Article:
Status: Strong Research Support

Description

Cognitive Behavioral Therapy (CBT) for bulimia nervosa directly targets the core features of this disorder, namely binge eating, inappropriate compensatory behaviors, and excessive concern with body shape and weight. This treatment focuses on how these symptoms cycle to perpetuate themselves in the present, as opposed to why they originally developed in the past. CBT for bulimia nervosa is conducted in approximately twenty weekly sessions, which encompass three phases. The first phase includes psychoeducation regarding weight and the adverse physiological effects of binge eating, purging, and extreme dieting, and helps the patient establish a regular pattern of eating and an appropriate weight monitoring schedule. In the second phase, the focus shifts to reducing shape and weight concerns and dieting behavior, and identifying precipitants to any remaining binge-purge episodes. The third phase is devoted to maintenance planning and the prevention of relapse in the future. In CBT, the therapist works collaboratively with the patient to disrupt the factors maintaining the binge-purge cycle with the goal to achieve abstinence from these behaviors. This treatment is typically administered individually, but it can be delivered in group format. Therapists can also guide patients in a self-help version of CBT for bulimia nervosa. CBT has the strongest scientific evidence of all the tested psychological treatments for bulimia nervosa. An enhanced version of CBT has recently been developed and tested at Oxford University to treat the spectrum of eating disorders, including bulimia nervosa.

 

Key References (in reverse chronological order)

  • Walsh, B.T., Fairburn, C.G., Mickley, D., Sysko, R., & Parides, M.K. (2004). Treatment of bulimia nervosa in a primary care setting. American Journal of Psychiatry, 161, 556-561.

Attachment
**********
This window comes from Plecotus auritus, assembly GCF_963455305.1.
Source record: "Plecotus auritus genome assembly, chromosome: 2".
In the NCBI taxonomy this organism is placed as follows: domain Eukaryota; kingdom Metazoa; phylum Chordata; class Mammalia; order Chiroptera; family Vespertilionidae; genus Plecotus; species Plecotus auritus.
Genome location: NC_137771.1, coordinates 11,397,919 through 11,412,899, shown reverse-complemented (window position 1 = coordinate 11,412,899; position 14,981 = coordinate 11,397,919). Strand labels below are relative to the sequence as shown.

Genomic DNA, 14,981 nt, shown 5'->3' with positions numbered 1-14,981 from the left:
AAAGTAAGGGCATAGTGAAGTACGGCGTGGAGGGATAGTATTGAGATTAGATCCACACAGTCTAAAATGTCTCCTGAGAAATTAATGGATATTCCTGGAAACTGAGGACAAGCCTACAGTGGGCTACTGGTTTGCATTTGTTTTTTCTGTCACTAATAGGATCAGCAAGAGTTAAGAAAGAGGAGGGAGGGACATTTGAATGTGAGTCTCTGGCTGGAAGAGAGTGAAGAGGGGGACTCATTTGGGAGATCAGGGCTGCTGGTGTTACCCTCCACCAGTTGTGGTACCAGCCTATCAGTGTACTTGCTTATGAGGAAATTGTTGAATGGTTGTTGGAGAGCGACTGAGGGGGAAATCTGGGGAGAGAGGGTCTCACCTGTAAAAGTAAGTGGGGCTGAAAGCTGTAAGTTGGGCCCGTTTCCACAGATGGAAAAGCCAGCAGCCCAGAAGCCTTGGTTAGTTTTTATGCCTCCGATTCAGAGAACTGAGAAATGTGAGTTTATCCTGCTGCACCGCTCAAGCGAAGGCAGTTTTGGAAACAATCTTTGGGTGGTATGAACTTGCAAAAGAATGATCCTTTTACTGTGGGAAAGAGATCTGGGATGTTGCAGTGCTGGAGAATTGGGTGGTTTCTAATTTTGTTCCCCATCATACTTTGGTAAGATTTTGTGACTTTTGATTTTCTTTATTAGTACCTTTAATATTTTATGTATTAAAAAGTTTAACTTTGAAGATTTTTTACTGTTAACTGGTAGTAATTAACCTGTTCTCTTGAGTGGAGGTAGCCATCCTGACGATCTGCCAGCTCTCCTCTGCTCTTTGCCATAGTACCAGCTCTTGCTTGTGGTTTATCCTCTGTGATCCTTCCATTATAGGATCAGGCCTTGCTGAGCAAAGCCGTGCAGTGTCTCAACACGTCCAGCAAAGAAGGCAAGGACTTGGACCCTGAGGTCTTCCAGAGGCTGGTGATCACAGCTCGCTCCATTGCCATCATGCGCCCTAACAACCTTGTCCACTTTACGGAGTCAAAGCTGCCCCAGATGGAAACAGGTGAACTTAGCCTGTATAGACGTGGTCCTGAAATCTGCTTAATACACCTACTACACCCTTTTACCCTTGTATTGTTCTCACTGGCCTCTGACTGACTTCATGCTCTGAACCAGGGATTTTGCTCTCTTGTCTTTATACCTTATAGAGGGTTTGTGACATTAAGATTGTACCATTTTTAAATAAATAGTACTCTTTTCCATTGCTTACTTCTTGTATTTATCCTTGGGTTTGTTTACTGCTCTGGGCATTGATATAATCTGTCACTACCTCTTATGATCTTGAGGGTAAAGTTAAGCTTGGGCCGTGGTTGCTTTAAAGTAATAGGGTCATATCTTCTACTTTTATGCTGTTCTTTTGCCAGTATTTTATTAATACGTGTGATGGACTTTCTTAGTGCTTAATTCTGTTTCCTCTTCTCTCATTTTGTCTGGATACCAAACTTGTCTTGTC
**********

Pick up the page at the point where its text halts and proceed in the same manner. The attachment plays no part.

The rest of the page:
• Carter, J., Olmstead, M., Kaplan, A., McCabe, R., Mills, J., & Aime, A. Self-help for bulimia nervosa: A randomized controlled trial. American Journal of Psychiatry, 160, 973-978.
  • Agras, W.S., Walsh, T., Fairburn, C.G., Wilson, GT, & Kraemer, H.C. (2000). A multicenter comparison of cognitive-behavioral therapy and interpersonal psychotherapy for bulimia nervosa. Archives of General Psychiatry, 57(5), 459-466.
  • Walsh, B.T., Wilson, G.T., Loeb, K.L., Devlin, M.J., Pike, K.M., Roose, S.P., Fleiss, J., & Waternaux, C. (1997). Medication and psychotherapy in the treatment of bulimia nervosa. American Journal of Psychiatry, 154, 523-531.
  • Fairburn, C.G., Norman, P.A., Welch, S.L., O’Connor, M.E., Doll, H.A., & Peveler, R.C. (1995). A prospective study of outcome in bulimia nervosa and the long-term effects of three psychological treatments. Archives of General Psychiatry, 52, 304-312.
  • Fairburn, C. G., Jones, R., Peveler, R. C., Hope, R. A., & O’Connor, M. (1993). Psychotherapy and bulimia nervosa: The longer-term effects of interpersonal psychotherapy, behaviour therapy and cognitive behaviour therapy. Arch Gen Psychiatry, 50, 419-428.
  • Full reference list

 

Clinical Resources

  • Fairburn, C. G. (1995). Overcoming binge eating. New York: Guilford Press.
  • Fairburn, C. G., Marcus, M.D., & Wilson, G. T. (1993). Cognitive-behavioral therapy for binge eating and bulimia nervosa: A comprehensive treatment manual. In C. G. Fairburn & G. T. Wilson (Eds.), Binge eating: Nature, assessment and treatment (pp. 361-404). New York: Guilford Press.

 

Training Opportunities

  • Contact Christopher G. Fairburn, DM, FRCPsych (Oxford University) at credo@medsci.ox.ac.uk
  • Marsha Marcus, PhD (University of Pittsburgh) at marcusmd@upmc.edu (research only)
  • G. Terence Wilson, PhD (Rutgers University) (research only)